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For generations, scientists have wrestled with the idea of creating new forms of life in the laboratory. Now that age is upon us.

The latest milestone occurred this summer when microbiologist J. Craig Venter announced that a team of his scientists had created a synthetic bacteria designed on a computer, with man-made DNA. The announcement was greeted with a mixture of praise, skepticism and rancor, which is familiar territory for Venter.

He is one of the most famous scientists in the world, known for his pioneering work in deciphering the human genetic code. But he is also one of the most controversial - an iconoclast with a brilliant mind and an outsized ego who has flaunted the conventional wisdom, and tweaked the staid scientific establishment at every turn.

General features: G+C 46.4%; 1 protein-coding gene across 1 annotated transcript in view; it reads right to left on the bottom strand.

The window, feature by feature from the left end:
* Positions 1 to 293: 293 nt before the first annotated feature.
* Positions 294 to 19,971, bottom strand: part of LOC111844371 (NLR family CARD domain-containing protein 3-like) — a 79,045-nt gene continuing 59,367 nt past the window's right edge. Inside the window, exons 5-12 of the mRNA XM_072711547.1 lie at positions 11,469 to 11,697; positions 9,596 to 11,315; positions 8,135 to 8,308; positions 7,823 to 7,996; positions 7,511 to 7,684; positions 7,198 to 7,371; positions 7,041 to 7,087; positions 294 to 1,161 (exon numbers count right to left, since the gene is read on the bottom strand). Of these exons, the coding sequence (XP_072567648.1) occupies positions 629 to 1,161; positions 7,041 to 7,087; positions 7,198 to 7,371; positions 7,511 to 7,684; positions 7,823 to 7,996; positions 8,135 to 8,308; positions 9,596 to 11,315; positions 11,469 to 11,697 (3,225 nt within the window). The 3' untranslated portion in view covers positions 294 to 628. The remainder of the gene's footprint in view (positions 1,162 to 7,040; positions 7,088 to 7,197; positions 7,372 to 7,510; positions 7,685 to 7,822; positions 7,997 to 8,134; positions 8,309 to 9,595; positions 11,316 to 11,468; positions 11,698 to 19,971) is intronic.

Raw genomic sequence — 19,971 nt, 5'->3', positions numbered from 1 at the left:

You don't have to spend much time with Venter to understand that he likes to go fast, as "60 Minutes" correspondent Steve Kroft found out first-hand when the scientist took Kroft for a spin in his Aston Martin.

Venter is an adrenaline junky, whose willingness to take big risks has led to... see more